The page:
BY DEBBIE PAGE
Every Monday and Friday, a dozen young men enter Kensley Dalton’s classroom at Troutman Middle School for an hour of conversation, learning, and a few laughs with Dalton and Troutman Police Department School Resource Officer Wayne Elmore.
Their goal is “turning Bobcats into gentlemen,” said Elmore, who came up with the idea for the class to build relationships and soft skills that some students, particularly those without adult males in their homes, do not have the opportunity to learn.
“A lot of kids have no dads or positive male role models. We want to teach them to be a gentlemen, and we talk a lot about real life stuff they are dealing with,” said Elmore.
“We want to teach them to have respect for themselves and for others, to listen and to cooperate with others,” added Elmore, who noted that regardless of their situations, all students can find ways to improve their character and behavior.
During a recent meeting, Elmore told students the story a baseball coach once shared with him. If a player cannot throw a strike, he may want to widen the plate to make it easier. However, that lowers standards and the player’s sense of accomplishment. He encouraged the students to set high standards, morals, and goals for themselves to achieve their ambitions.
Participating students are encouraged to wear collared shirts on meeting days to look more professional. Dalton and Elmore teach lessons about tying ties, shaking hands, and looking people in the eye when they speak as well as interviewing skills and completing job applications and resumes.
Folks who have learned about the class donated ties and button-up shirts for the students to wear and so they can practice tying ties. The goal is to teach them professional dress for interviews.
A retired principal has donated money for ice cream or sodas for students who wear their ties on club meeting days.
The club started in the 2019-20 school year with 18 young men. Elmore said a few of the students were at first resistant to being selected for the club “until they realized we truly cared and want to help them become the best men they can be.”
After a COVID-19 hiatus, the semester-long club resumed this year with a dozen students. “They enjoy the club after they attend a few times. What’s said stays in the room too. There’s no set curriculum — we just determine needs and then try to meet them,” the officer said.
“If a student comes in with an issue, we talk about it and support them and help them brainstorm solutions to the issue. We only demand that they be respectful of each other — no making fun of others.”
On a recent Friday, Elmore and Dalton patiently taught the students to tie a basic tie knot with their box of donated ties. They explained how to cross the fat and skinny sections at the third shirt button and proceed with the knot, with the tie tip touching the belt buckle when finished.
Dalton encouraged them to get a white button-up shirt and pair of khaki pants to be ready for any occasions where they need to dress to impress.
Elmore reminded the students of a previous job interview role play the instructors did with Troutman Town Manager Ron Wyatt. Elmore came in for a mock interview with Elmore dressed casually like a typical teen, sitting slouchy, playing with his phone and being unfocused. Dalton entered for his interview professionally dressed, with a handshake, eye contact, good posture, and positive manners and attention.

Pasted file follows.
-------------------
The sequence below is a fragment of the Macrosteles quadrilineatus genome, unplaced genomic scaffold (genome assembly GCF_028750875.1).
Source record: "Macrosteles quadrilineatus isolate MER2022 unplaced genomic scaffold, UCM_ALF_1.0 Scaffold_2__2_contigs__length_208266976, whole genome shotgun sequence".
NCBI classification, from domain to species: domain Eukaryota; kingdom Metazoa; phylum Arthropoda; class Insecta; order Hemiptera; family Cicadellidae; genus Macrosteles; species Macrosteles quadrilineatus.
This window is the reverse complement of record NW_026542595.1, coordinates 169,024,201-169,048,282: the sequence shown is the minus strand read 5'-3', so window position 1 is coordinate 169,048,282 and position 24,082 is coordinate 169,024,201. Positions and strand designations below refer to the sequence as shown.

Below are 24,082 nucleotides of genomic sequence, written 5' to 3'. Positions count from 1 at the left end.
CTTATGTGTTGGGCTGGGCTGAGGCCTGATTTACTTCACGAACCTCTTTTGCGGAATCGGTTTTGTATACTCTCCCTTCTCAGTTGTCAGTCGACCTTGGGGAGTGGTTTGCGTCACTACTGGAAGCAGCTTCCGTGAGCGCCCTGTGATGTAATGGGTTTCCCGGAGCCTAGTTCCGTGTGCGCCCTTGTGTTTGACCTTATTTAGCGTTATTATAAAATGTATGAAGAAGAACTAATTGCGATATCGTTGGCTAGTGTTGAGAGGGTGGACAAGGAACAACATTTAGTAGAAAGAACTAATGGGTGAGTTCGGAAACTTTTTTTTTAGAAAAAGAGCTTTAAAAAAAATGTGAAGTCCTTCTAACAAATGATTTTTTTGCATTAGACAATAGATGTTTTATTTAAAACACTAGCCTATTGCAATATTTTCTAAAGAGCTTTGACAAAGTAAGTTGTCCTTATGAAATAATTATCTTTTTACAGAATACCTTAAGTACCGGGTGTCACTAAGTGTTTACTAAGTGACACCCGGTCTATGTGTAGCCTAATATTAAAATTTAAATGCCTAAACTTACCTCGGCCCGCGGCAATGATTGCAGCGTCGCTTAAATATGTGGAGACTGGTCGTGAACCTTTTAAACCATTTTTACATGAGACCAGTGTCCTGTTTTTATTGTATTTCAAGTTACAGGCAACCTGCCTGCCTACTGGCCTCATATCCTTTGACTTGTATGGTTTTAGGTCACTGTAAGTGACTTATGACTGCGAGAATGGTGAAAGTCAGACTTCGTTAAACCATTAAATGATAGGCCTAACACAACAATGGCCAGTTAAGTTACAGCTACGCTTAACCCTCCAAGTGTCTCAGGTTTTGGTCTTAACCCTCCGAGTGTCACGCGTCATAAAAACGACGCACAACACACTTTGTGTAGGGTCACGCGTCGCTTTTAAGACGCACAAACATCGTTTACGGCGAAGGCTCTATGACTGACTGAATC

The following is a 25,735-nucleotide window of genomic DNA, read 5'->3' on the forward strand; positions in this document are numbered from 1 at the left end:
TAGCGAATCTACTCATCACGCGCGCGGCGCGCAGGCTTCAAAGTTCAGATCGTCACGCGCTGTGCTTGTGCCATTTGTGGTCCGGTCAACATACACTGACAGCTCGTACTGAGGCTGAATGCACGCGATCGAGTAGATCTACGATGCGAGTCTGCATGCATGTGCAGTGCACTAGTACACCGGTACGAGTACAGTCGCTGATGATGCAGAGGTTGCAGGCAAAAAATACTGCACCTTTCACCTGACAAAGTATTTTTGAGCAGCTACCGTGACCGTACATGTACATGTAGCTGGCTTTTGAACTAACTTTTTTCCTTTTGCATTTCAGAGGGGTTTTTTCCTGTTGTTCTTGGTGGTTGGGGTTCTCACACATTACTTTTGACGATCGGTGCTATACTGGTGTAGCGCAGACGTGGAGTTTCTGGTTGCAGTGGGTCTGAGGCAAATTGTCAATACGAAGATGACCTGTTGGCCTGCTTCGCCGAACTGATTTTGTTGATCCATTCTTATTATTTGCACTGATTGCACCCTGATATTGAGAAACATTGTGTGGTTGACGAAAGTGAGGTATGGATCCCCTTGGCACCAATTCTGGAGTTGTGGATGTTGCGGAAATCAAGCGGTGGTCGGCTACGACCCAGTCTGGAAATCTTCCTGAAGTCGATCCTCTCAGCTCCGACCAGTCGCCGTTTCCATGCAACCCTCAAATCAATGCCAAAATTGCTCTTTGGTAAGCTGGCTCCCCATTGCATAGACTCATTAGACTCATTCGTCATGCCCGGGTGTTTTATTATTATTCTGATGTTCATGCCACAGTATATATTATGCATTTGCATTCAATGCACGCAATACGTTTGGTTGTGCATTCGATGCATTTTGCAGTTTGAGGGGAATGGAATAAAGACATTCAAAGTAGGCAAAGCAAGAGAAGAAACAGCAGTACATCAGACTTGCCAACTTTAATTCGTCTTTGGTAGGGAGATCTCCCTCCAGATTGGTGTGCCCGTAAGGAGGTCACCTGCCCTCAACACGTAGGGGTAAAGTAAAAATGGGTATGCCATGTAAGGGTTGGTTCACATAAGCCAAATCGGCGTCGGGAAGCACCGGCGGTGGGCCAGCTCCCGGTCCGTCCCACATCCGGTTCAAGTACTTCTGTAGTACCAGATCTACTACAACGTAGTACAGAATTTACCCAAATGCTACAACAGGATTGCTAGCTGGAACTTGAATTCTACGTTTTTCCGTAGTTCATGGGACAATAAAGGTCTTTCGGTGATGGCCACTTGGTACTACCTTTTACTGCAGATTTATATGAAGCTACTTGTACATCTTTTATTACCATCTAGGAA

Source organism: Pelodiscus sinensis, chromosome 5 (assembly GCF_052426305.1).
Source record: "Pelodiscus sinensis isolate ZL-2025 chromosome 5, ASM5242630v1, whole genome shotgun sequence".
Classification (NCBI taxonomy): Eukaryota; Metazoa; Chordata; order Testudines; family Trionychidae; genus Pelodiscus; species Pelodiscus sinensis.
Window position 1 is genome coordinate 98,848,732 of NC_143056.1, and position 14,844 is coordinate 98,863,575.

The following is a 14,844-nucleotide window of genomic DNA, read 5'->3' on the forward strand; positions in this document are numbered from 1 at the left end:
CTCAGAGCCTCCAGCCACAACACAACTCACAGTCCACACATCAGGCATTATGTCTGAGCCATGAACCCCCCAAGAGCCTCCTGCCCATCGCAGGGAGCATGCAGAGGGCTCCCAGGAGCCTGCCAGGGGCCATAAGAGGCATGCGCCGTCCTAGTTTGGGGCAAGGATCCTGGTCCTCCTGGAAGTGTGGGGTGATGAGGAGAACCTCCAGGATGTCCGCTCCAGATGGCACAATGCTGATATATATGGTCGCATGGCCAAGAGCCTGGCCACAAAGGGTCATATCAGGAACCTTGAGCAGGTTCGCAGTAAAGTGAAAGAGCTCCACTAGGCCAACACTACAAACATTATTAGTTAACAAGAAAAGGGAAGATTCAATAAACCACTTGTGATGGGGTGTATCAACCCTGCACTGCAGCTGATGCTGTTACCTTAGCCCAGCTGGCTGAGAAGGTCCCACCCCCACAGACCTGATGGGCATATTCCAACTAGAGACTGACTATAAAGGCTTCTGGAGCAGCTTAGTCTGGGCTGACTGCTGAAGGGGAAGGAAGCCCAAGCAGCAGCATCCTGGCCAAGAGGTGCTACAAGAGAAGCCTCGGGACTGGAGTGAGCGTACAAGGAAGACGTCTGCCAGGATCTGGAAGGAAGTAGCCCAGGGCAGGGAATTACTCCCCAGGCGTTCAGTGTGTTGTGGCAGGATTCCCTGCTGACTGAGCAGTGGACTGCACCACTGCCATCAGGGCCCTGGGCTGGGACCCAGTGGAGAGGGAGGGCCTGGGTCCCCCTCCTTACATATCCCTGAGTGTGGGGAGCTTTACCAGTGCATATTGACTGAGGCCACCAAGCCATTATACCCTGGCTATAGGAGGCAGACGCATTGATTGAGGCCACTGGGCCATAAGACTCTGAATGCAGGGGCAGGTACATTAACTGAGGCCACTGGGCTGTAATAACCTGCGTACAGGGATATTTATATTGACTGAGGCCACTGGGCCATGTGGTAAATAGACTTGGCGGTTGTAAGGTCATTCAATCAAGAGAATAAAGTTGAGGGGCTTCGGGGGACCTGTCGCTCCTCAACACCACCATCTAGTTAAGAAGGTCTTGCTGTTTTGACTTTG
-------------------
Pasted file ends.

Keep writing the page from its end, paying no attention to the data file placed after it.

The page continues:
Though they laughed at Elmore’s antics, students got his point: “You cannot go to a job interview not professionally dressed because you are representing yourself. First impressions are lasting impressions,” said Elmore.
“If you look sharp and you act sharp, chances are you will have better odds of getting a job,” he said.
“It’s all about selling yourself,” added Dalton.
Dalton and Elmore reminded students that the farther along they get in school and life, the more they will have to develop independently, working to gain pride and self-respect so they can earn the respect of others.
Elmore encouraged the students to look in the mirror each morning and think positive things about themselves and see their potentials to start their days off well. “Put a smile on your face — they’re contagious.”
“If you come in with a bad attitude, people will not respond positively. Don’t carry grudges because they bring down your attitude,” he added.
Dalton reminded students that anger at others eats the angry person up inside.
“You shouldn’t let them have that power over you. “You’ve got to develop a way of speaking good things about yourself, of thinking about your positive traits.”
Dalton reminded them that at job interviews, interviewers will often ask applicants about their strengths and weaknesses, so they need to be ready with good answers to sell themselves and to show self-awareness of things they can improve.
Having worked since age 15, Elmore also noted he rarely had to apply for a job or promotion because the people he came in contact with were impressed with his efforts. “If you start out proving yourself and working hard, your bosses are going to notice that,” he said.
In the next five years, Elmore reminded students that they will be out of school and having to make adult decisions. “You’ll make mistakes, but if you learn from them, it’s okay. If you keep making bad decisions though, that becomes a choice — one that will not lead you down a good path.”
“Everything in your life is a choice,” said Elmore, reminding them that their choices will bring either positive or negative consequences to their lives.
“I don’t expect you to be perfect. I’m not perfect. This is the time of life when mistakes are easier to get out of. Everybody does dumb stuff during puberty and you’re kind of losing your mind.”
“But now is also the time to learn how to act, how to dress, how to behave, how to handle disagreements so you can be successful in life,” he told the students.